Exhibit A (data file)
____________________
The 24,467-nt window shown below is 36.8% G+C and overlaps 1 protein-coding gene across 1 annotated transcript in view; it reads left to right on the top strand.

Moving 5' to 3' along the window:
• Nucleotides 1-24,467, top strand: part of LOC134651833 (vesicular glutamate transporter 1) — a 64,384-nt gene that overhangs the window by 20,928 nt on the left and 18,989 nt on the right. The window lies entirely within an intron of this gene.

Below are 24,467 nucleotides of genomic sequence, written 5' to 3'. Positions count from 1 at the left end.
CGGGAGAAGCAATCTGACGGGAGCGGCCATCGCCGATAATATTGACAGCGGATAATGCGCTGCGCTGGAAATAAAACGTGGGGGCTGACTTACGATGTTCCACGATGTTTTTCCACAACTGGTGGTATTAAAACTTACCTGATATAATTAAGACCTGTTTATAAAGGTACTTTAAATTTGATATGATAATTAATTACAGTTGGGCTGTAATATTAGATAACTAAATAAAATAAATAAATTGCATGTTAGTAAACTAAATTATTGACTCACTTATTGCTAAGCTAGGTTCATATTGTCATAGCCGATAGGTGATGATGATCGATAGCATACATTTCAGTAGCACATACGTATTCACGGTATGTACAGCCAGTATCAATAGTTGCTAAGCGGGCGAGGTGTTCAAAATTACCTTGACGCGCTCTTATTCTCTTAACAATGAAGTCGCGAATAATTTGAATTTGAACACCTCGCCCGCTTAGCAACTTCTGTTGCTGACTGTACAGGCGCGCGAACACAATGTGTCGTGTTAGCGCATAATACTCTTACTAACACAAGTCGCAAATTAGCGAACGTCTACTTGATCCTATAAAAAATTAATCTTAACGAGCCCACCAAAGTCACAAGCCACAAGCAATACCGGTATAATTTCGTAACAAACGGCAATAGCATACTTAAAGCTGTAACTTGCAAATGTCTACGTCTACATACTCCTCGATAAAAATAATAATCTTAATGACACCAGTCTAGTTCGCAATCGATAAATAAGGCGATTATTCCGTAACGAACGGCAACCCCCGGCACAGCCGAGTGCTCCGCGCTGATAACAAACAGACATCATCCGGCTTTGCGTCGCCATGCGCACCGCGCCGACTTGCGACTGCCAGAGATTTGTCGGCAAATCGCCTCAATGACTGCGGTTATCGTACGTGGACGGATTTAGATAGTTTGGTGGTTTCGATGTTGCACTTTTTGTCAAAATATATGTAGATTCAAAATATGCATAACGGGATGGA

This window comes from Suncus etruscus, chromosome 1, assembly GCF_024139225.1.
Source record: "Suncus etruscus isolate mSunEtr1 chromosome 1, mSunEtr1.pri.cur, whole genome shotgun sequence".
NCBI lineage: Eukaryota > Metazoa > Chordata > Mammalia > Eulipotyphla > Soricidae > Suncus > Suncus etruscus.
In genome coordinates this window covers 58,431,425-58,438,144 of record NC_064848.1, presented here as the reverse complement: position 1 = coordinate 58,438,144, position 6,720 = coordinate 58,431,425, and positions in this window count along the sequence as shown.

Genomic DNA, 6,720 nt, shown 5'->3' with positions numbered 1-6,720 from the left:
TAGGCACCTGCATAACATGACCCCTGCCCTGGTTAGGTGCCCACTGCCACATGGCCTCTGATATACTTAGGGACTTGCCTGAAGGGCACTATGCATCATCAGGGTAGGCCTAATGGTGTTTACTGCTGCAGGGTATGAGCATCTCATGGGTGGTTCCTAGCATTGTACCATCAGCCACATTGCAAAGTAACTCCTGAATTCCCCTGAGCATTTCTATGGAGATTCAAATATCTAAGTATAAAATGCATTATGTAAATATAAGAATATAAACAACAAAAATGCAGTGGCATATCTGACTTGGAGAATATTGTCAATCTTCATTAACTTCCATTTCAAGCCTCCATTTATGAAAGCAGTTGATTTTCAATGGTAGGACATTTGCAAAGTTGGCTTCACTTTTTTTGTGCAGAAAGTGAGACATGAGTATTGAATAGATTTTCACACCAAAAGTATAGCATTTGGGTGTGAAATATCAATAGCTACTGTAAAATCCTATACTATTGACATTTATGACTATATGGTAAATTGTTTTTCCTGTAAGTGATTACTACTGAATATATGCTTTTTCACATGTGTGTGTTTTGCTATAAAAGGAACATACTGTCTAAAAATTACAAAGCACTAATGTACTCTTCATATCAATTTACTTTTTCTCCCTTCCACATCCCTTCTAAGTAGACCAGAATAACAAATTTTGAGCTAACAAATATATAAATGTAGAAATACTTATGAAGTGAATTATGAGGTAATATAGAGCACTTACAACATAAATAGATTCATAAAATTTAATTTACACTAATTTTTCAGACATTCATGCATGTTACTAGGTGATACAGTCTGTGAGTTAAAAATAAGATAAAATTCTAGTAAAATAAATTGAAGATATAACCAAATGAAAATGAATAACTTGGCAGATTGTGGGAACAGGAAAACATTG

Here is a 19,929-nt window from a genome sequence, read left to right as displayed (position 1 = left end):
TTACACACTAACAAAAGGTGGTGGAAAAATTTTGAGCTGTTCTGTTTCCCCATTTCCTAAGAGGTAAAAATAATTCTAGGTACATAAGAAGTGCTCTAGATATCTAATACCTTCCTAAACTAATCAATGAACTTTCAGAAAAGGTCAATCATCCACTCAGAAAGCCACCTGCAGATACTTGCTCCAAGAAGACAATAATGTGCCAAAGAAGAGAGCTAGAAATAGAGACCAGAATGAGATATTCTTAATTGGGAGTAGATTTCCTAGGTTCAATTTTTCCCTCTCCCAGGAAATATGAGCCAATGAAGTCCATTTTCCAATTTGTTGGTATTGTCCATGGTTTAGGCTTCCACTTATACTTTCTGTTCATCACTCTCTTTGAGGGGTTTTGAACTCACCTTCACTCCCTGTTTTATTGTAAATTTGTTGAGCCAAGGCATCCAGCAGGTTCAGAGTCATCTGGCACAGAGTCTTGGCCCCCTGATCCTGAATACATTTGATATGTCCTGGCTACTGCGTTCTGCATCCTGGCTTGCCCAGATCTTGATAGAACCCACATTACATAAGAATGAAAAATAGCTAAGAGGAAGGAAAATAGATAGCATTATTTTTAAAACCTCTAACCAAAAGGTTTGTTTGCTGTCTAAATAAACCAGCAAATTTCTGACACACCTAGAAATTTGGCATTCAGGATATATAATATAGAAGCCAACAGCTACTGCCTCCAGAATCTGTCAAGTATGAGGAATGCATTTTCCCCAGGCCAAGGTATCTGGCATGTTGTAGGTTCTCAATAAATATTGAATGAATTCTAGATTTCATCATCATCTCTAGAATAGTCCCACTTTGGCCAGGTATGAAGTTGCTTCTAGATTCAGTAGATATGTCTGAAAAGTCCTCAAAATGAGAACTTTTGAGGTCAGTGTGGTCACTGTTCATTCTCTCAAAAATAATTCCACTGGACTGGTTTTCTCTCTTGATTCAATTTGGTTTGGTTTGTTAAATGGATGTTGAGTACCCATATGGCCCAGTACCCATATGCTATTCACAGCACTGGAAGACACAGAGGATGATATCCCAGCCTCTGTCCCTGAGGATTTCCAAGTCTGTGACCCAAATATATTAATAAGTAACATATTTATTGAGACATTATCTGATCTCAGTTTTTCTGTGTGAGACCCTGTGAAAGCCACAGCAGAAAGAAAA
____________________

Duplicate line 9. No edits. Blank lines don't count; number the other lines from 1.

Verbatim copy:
In genome coordinates this window covers 58,431,425-58,438,144 of record NC_064848.1, presented here as the reverse complement: position 1 = coordinate 58,438,144, position 6,720 = coordinate 58,431,425, and positions in this window count along the sequence as shown.